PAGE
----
The idea for St. Giles Gin came when professional diver Simon and his wife Alison were enjoying a range of gins at home. As a diver, Simon has travelled around the globe, and it soon became a habit for him to bring a bottle of gin from all his travels to sample at home. On one of those evenings, the couple started to play around with the idea of making their own gin.
The talks continued for years, but once their paths crossed with distiller Pete Margree, their minds were finally made up. It took months to find the perfect still maker, and when they did find one, it then took another five months to build their still (the still is named Anna). After getting their licence and converting an old barn on the edge of Norwich into a distillery, it was time to finalise the recipe.
Simon and the team did their homework well; they researched the history of gin making, tested several botanicals and created over 100 small-batch gins, which they tweaked and sampled, before they could agree on a final recipe.
St. Giles is a modern gin when it comes to the flavour profile. It is made with 11 carefully selected botanicals. The known botanicals include juniper, coriander, orris root, black pepper, rose petals, pink peppercorn, grains of paradise and lemongrass. Three of the botanicals are a mystery, but there are some clear citrus notes so I predict at least one of the mystery botanicals is a citrus peel. The grains of paradise and peppercorns add a little spiciness, which is followed by honey-like sweetness and citrus.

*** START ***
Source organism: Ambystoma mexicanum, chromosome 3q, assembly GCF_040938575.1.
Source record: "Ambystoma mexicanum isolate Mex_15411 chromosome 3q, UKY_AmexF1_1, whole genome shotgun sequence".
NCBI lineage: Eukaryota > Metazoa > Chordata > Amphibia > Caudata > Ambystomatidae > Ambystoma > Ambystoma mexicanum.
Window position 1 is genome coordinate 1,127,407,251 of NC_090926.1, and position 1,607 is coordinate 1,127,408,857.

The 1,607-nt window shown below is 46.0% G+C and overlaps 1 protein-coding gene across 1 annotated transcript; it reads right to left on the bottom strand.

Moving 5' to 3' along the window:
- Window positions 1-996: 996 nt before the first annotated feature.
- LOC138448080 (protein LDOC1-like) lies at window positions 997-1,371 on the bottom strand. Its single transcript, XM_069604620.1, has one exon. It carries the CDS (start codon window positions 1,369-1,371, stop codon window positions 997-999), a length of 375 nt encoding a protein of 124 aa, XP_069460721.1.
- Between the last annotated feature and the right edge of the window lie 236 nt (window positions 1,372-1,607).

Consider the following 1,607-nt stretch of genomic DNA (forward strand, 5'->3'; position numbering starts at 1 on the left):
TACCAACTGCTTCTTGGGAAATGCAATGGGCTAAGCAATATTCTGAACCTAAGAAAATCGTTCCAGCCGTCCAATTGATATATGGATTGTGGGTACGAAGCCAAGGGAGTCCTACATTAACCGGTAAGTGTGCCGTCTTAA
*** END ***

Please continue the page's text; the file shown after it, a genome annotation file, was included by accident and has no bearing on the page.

If you like slightly peppery and fragrant gins I recommend you give St. Giles a go, or even better, take part in the competition at the end of this post and you might even win yourself a bottle!
The name St. Giles refers to the parish of St. Giles in London, an area also known as Gin Lane. In fact, in 1750, over a quarter of the residences in St. Giles parish were gin shops. Simon and his family also used to have their own 18th-century shop on a historic road called St. Giles in Norwich.
St. Giles Gin is very smooth and therefore perfect when served on its own with a cube of ice. To garnish a G&T use an orange slice or pink grapefruit peel. A slice of orange will balance the peppery notes, when pink grapefruit adds a little freshness without taking away from other botanicals. If you would like to bring out the juniper notes a bit more, garnish with juniper berries as in this gin juniper is more of an after taste.
The gin has just won a Gold Award at the World Gin Awards. At Easter the distillery will be celebrating its first year by launching its second gin, a naval-strength Diver’s Edition! Exciting times for this new distillery!
Competition for gin lovers!
Believe me, you want to win this bottle… It is a unique gin with perfectly balanced flavour combinations. I can’t decide whether it is a floral, fruity or citrusy gin, or perhaps it is a perfect harmony of all of them.
Competition ends 14th March 2018. COMPETITION IS CLOSED!
Disclaimer: This post was sponsored by St. Giles Gin, but, as always, all words and opinions are my own.